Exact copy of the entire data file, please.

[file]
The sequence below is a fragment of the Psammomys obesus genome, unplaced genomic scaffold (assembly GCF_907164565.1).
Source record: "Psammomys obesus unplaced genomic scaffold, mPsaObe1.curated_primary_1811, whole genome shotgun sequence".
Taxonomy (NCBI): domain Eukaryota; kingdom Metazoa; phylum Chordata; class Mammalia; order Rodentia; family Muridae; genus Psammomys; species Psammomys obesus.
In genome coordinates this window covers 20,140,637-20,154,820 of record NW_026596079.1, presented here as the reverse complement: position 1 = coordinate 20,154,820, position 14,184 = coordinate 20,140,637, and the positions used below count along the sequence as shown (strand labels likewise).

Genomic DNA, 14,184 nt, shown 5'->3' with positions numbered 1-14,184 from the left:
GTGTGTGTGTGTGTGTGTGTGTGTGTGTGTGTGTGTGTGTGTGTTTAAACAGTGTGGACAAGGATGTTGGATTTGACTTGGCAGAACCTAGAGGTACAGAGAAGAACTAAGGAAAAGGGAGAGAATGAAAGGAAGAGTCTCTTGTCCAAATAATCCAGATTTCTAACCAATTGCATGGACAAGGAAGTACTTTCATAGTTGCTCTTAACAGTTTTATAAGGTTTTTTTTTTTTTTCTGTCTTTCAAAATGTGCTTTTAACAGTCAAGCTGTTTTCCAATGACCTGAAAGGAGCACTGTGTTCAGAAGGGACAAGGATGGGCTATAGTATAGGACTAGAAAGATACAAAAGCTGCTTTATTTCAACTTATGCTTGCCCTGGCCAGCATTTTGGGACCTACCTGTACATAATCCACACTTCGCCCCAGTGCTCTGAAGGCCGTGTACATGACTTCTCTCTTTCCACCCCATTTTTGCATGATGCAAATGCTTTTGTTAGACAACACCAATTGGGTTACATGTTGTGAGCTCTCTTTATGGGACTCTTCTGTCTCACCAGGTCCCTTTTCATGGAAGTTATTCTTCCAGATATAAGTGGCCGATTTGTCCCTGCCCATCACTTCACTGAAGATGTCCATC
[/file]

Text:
The sequence below is a fragment of the Psammomys obesus genome, unplaced genomic scaffold (assembly GCF_907164565.1).
Source record: "Psammomys obesus unplaced genomic scaffold, mPsaObe1.curated_primary_1811, whole genome shotgun sequence".
Taxonomy (NCBI): domain Eukaryota; kingdom Metazoa; phylum Chordata; class Mammalia; order Rodentia; family Muridae; genus Psammomys; species Psammomys obesus.
In genome coordinates this window covers 20,140,637-20,154,820 of record NW_026596079.1, presented here as the reverse complement: position 1 = coordinate 20,154,820, position 14,184 = coordinate 20,140,637, and the positions used below count along the sequence as shown (strand labels likewise).

Genomic DNA, 14,184 nt, shown 5'->3' with positions numbered 1-14,184 from the left:
GTGTGTGTGTGTGTGTGTGTGTGTGTGTGTGTGTGTGTGTGTGTTTAAACAGTGTGGACAAGGATGTTGGATTTGACTTGGCAGAACCTAGAGGTACAGAGAAGAACTAAGGAAAAGGGAGAGAATGAAAGGAAGAGTCTCTTGTCCAAATAATCCAGATTTCTAACCAATTGCATGGACAAGGAAGTACTTTCATAGTTGCTCTTAACAGTTTTATAAGGTTTTTTTTTTTTTTCTGTCTTTCAAAATGTGCTTTTAACAGTCAAGCTGTTTTCCAATGACCTGAAAGGAGCACTGTGTTCAGAAGGGACAAGGATGGGCTATAGTATAGGACTAGAAAGATACAAAAGCTGCTTTATTTCAACTTATGCTTGCCCTGGCCAGCATTTTGGGACCTACCTGTACATAATCCACACTTCGCCCCAGTGCTCTGAAGGCCGTGTACATGACTTCTCTCTTTCCACCCCATTTTTGCATGATGCAAATGCTTTTGTTAGACAACACCAATTGGGTTACATGTTGTGAGCTCTCTTTATGGGACTCTTCTGTCTCACCAGGTCCCTTTTCATGGAAGTTATTCTTCCAGATATAAGTGGCCGATTTGTCCCTGCCCATCACTTCACTGAAGATGTCCATC